Mixed finishes for Allyson Felix, Justin Gatlin in Shanghai (video)

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Allyson Felix and Justin Gatlin produced differing results in their Diamond League season debuts in Shanghai on Sunday.

Felix finished fifth in a 400m race, her first competition since tearing her hamstring in the 200m final at the 2013 World Championships on Aug. 16.

Felix, the most decorated U.S. female track and field athlete with six Olympic medals and 10 World Championships medals, ran one lap in 50.81 seconds, a half-second behind winner Novlene Williams-Mills.

Felix has said she is focusing more on the 400m this year as a complementary event to her 200m specialty. Last May, she ran a 400m in 50.19. In 2011, when she also put emphasis on the 400m, Felix recorded her personal best of 49.59 in winning a world silver.

In the 100m, Gatlin posted a world-leading 9.92 seconds, dominating after 30 meters and dusting the field by two tenths with zero wind.

“I have much more left in the tank,” Gatlin said, according to The Associated Press. “I cruised at 9.92 with no wind. I felt I made it look easy.”

World bronze medalist Nesta Carter was second in 10.12, followed by American Mike Rodgers in 10.18.

Jamaican stars Usain Bolt and Yohan Blake have yet to debut at 100m this season but will chase Gatlin’s mark in races over the next month.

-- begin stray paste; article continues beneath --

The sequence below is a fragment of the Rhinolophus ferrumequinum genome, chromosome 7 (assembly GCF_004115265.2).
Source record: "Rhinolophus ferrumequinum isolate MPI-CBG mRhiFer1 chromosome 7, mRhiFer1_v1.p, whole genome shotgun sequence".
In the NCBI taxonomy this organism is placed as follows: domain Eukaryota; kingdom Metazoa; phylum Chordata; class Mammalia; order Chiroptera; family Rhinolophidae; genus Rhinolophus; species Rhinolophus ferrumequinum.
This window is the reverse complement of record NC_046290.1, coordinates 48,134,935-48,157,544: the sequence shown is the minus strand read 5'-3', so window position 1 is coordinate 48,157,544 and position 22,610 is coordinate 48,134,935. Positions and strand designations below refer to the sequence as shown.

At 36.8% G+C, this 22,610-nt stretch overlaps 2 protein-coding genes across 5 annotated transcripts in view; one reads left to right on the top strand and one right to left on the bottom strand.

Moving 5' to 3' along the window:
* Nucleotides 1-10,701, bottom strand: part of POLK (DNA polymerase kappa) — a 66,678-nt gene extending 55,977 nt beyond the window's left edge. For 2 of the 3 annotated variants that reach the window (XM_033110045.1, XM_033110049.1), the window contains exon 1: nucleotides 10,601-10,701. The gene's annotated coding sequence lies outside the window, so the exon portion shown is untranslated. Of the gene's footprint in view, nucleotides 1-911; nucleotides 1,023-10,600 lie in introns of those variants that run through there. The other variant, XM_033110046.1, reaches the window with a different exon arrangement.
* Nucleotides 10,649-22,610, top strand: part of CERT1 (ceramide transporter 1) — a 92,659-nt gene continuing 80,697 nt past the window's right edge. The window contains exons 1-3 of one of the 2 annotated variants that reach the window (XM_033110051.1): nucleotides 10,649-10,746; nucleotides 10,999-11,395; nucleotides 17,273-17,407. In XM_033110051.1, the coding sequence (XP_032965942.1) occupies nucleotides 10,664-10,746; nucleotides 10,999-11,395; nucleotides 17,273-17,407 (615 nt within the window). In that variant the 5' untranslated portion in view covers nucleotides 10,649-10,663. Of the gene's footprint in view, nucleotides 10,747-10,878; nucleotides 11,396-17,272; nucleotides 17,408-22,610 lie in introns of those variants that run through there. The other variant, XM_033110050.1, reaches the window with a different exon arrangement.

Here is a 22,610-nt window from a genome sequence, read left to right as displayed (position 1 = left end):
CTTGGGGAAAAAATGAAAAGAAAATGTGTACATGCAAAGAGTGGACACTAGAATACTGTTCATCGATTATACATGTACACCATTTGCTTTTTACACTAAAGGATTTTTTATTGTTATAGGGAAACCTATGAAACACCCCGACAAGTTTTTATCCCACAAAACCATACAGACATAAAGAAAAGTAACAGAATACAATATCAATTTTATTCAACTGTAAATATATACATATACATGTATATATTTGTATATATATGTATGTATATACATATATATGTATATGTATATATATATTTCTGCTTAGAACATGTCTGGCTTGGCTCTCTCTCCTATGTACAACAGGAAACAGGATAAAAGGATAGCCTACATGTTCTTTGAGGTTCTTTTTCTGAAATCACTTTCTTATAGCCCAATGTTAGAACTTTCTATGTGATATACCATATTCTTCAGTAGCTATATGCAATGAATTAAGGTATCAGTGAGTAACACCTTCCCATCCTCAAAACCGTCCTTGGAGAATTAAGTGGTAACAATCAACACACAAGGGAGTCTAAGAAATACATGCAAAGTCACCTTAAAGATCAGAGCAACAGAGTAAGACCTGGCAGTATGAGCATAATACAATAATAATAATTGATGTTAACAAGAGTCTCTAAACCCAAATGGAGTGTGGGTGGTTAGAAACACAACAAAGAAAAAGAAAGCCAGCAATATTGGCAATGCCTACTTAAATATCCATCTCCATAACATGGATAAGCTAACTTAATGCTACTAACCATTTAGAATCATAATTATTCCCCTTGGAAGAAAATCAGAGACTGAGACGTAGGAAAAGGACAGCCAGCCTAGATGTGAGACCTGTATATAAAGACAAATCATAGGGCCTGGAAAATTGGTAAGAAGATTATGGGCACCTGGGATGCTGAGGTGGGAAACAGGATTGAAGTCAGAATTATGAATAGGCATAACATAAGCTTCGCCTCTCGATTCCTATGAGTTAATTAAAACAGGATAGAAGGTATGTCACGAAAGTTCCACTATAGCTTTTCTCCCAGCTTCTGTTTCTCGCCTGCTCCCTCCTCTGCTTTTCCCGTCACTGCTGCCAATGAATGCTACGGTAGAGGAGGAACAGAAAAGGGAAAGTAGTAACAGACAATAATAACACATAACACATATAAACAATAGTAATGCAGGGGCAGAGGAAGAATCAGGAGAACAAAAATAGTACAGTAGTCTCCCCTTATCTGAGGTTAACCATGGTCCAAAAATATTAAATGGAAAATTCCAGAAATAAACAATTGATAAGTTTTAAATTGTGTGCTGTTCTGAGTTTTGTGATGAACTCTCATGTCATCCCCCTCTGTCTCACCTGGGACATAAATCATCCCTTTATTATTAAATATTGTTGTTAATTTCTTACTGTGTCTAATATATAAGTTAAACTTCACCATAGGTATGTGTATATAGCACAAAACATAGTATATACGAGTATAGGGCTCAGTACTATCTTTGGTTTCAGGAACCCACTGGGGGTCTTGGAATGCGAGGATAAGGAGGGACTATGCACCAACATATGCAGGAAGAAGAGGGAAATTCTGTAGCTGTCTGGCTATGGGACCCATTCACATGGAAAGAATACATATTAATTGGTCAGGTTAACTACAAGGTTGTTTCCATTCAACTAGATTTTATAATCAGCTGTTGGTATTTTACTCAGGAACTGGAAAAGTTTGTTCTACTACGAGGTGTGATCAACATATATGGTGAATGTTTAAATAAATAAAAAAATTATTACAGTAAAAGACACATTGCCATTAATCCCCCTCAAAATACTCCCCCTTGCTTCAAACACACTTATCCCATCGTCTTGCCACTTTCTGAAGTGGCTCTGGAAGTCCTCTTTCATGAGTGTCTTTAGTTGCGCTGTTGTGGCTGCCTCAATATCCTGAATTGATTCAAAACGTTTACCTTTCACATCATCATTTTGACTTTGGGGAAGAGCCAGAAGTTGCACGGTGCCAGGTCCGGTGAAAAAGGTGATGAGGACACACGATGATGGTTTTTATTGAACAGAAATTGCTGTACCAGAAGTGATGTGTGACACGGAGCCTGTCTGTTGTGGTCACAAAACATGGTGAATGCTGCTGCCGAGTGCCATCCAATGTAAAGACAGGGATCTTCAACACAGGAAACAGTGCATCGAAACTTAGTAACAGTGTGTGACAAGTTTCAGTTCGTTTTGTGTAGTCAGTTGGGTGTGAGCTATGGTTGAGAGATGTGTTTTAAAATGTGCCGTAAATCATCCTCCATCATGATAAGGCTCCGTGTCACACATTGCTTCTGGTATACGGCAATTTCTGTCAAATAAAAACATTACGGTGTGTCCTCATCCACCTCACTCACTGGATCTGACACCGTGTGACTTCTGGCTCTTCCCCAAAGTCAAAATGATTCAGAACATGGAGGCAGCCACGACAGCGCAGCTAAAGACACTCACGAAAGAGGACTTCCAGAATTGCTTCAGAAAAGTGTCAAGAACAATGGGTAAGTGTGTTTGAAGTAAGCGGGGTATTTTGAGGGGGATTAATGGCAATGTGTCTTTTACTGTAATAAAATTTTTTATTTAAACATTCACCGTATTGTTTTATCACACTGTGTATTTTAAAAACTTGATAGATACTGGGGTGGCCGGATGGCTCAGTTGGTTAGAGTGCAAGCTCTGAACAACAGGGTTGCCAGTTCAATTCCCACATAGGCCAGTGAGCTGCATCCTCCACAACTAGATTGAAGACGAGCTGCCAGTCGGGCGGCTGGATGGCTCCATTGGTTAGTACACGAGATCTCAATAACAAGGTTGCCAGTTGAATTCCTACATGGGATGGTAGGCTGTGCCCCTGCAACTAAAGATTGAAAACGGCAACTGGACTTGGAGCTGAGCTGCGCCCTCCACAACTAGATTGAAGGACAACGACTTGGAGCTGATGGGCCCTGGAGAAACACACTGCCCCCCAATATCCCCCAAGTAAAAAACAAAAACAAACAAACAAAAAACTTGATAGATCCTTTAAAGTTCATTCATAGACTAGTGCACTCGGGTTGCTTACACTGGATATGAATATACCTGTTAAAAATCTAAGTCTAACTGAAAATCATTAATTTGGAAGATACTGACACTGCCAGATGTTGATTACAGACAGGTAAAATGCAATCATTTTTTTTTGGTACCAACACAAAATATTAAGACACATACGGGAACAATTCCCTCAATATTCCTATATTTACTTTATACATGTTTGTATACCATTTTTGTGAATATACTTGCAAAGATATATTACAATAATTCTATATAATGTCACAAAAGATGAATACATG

The Diamond League next moves to Eugene, Ore., for the Prefontaine Classic on May 31.

In other results Sunday, Nigerian Blessing Okagbare won the long jump and the 200m, two events she earned medals in last year’s World Championships.

In the 200m, Okagbare crossed first in 22.36 seconds. Jamaican world champion Shelly-Ann Fraser-Pryce pulled out of the meet with a reported shin injury, and two-time Olympic champion Veronica Campbell-Brown faded to fifth in 23.08.

Olympic champion and world record holder Renaud Lavillenie won the pole vault with a top clearance of 5.92 meters.

China’s Xie Wenjun shocked the 110m hurdles field to win in a personal best 13.23. Xie defeated all three 2013 World Championships medalists and the 2008 Olympic champion, with 2004 Olympic champion and Chinese superstar Liu Xiang smiling in the stands.

World champion David Oliver was third in 13.28. Beijing Olympic champion Dayron Robles was sixth in 13.48.

Beijing Olympic silver medalist Christian Cantwell continued his spectacular early season shot put form with a winning 21.73m throw. Cantwell, who missed much of last season due to injury, has four of the top six throws this year.

Olympic and world silver medalist Michael Tinsley emerged after the final hurdle to win the 400m hurdles in 48.77. World champion Jehue Gordon was sixth in 49.56.

Abeba Aregawi pulled away to beat American Jenny Simpson in a battle of the last two world 1500m champions. The Swede Aregawi clocked 3:58.72 and became the first woman under four minutes this year.

Emma Coburn notched a rare American 3000m steeplechase victory in 9:19.80, beating a field that included all three 2013 World Championships medalists by 5.96 seconds.

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Review: USA Gymnastics needs ‘culture change’ to stop abuse

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A former federal prosecutor says USA Gymnastics needs a “complete cultural change” to better protect athletes from sexual abuse.

USA Gymnastics needs a “complete cultural change” to better protect athletes from sexual abuse, according to an independent review of the embattled organization’s practices.

The 44-page report released Tuesday by former federal prosecutor Deborah Daniels recommends that all USA Gymnastics members be required to immediately report suspected sexual misconduct to legal authorities and the U.S. Center for SafeSport.